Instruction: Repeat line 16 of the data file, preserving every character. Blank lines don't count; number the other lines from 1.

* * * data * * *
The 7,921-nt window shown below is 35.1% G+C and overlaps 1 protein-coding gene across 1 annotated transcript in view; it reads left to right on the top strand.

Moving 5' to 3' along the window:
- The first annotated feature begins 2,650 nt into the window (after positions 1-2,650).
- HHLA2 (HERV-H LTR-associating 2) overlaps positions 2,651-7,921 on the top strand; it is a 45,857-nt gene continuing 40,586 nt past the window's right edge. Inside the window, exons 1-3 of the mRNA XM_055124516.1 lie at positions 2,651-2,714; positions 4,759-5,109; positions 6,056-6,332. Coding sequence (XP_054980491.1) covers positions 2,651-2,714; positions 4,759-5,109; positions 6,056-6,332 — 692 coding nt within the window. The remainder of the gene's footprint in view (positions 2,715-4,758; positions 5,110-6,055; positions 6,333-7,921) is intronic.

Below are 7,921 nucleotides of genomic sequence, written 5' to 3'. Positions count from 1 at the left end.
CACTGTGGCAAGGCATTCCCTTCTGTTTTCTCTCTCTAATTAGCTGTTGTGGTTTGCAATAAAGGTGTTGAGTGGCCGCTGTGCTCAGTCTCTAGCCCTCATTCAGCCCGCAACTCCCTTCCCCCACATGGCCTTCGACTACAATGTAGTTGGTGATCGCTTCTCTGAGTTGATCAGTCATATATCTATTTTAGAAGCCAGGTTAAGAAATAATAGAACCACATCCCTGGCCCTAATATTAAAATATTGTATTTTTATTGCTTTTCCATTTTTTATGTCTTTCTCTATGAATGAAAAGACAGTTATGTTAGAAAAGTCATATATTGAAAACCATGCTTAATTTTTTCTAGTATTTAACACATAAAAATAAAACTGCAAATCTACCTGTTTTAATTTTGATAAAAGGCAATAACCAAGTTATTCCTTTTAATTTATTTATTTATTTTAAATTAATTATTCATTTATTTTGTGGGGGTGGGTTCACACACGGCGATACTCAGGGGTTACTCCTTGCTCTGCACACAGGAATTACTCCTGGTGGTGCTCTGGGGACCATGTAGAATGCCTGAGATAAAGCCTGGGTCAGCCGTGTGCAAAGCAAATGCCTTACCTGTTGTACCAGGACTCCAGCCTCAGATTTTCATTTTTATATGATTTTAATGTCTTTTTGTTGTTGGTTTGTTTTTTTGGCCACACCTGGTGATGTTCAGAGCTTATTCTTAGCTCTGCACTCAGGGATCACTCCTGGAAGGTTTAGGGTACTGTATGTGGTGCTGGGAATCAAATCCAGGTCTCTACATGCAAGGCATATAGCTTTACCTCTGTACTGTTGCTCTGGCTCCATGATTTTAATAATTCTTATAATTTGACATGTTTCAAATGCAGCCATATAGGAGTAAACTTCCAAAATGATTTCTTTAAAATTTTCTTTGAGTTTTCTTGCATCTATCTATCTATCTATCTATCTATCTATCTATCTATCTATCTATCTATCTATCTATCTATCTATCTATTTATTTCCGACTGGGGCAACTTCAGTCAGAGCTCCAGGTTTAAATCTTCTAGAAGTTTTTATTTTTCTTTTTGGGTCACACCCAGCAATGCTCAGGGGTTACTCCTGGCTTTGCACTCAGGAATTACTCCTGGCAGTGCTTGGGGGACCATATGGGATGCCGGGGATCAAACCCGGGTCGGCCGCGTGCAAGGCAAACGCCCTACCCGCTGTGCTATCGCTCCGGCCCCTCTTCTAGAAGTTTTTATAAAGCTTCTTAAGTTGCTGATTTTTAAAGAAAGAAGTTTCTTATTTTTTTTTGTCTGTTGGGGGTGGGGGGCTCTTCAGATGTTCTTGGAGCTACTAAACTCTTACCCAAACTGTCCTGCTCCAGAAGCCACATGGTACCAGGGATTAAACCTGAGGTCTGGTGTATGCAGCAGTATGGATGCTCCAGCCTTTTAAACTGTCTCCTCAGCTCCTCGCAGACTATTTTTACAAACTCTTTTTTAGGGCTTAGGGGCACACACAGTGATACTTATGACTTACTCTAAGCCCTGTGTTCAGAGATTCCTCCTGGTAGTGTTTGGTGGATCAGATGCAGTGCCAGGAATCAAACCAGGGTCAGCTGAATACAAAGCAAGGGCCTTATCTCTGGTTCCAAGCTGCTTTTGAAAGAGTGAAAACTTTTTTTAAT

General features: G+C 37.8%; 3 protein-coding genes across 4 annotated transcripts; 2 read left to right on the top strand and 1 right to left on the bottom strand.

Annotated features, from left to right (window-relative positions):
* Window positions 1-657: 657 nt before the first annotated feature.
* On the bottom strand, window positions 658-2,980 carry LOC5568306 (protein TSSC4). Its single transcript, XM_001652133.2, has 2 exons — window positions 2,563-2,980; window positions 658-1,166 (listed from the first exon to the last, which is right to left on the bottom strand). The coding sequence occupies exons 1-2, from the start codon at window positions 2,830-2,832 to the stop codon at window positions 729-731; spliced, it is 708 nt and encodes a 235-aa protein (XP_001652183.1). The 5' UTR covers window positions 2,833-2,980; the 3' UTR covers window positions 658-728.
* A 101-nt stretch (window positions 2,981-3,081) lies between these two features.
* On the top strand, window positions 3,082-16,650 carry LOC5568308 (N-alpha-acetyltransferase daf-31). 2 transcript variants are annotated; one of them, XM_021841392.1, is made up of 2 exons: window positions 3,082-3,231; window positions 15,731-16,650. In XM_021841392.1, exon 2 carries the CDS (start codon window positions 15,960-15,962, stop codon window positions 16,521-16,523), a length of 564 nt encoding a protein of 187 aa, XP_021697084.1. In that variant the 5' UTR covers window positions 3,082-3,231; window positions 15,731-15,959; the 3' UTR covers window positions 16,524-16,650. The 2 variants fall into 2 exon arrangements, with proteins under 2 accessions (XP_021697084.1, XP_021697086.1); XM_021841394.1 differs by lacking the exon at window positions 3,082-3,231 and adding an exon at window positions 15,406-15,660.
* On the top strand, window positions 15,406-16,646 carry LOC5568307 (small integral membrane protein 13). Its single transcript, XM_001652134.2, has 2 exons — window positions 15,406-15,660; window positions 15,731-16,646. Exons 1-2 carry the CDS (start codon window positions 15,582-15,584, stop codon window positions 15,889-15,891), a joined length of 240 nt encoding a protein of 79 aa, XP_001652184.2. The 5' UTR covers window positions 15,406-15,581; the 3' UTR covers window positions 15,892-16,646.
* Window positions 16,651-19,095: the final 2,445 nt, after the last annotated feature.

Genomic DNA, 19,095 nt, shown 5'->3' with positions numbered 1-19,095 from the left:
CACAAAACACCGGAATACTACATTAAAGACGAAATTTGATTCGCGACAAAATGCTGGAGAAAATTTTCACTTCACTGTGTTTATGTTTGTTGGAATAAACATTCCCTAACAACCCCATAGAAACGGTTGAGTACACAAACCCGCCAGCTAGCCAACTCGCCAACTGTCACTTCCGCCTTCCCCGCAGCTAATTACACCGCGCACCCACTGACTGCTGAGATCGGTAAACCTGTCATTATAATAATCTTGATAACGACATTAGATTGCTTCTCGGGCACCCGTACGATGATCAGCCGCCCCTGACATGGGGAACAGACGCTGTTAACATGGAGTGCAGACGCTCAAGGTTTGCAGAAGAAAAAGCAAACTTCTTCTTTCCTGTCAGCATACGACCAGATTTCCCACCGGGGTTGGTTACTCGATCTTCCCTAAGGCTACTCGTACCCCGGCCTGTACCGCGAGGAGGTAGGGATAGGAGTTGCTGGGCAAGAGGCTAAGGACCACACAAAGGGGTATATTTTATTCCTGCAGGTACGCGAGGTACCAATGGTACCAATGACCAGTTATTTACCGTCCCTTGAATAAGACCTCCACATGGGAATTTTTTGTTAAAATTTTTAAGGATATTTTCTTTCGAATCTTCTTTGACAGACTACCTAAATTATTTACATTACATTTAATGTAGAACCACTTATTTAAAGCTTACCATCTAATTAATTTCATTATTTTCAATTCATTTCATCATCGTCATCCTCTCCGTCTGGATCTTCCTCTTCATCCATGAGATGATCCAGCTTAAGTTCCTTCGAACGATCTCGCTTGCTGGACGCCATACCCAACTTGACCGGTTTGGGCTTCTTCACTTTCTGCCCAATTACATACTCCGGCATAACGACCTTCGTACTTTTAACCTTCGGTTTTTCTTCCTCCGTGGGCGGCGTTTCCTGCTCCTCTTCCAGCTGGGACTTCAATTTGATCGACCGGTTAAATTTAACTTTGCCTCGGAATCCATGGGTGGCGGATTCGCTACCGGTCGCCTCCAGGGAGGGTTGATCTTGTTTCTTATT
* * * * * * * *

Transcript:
CACAAAACACCGGAATACTACATTAAAGACGAAATTTGATTCGCGACAAAATGCTGGAGAAAATTTTCACTTCACTGTGTTTATGTTTGTTGGAATAAACATTCCCTAACAACCCCATAGAAACGGTTGAGTACACAAACCCGCCAGCTAGCCAACTCGCCAACTGTCACTTCCGCCTTCCCCGCAGCTAATTACACCGCGCACCCACTGACTGCTGAGATCGGTAAACCTGTCATTATAATAATCTTGATAACGACATTAGATTGCTTCTCGGGCACCCGTACGATGATCAGCCGCCCCTGACATGGGGAACAGACGCTGTTAACATGGAGTGCAGACGCTCAAGGTTTGCAGAAGAAAAAGCAAACTTCTTCTTTCCTGTCAGCATACGACCAGATTTCCCACCGGGGTTGGTTACTCGATCTTCCCTAAGGCTACTCGTACCCCGGCCTGTACCGCGAGGAGGTAGGGATAGGAGTTGCTGGGCAAGAGGCTAAGGACCACACAAAGGGGTATATTTTATTCCTGCAGGTACGCGAGGTACCAATGGTACCAATGACCAGTTATTTACCGTCCCTTGAATAAGACCTCCACATGGGAATTTTTTGTTAAAATTTTTAAGGATATTTTCTTTCGAATCTTCTTTGACAGACTACCTAAATTATTTACATTACATTTAATGTAGAACCACTTATTTAAAGCTTACCATCTAATTAATTTCATTATTTTCAATTCATTTCATCATCGTCATCCTCTCCGTCTGGATCTTCCTCTTCATCCATGAGATGATCCAGCTTAAGTTCCTTCGAACGATCTCGCTTGCTGGACGCCATACCCAACTTGACCGGTTTGGGCTTCTTCACTTTCTGCCCAATTACATACTCCGGCATAACGACCTTCGTACTTTTAACCTTCGGTTTTTCTTCCTCCGTGGGCGGCGTTTCCTGCTCCTCTTCCAGCTGGGACTTCAATTTGATCGACCGGTTAAATTTAACTTTGCCTCGGAATCCATGGGTGGCGGATTCGCTACCGGTCGCCTCCAGGGAGGGTTGATCTTGTTTCTTATT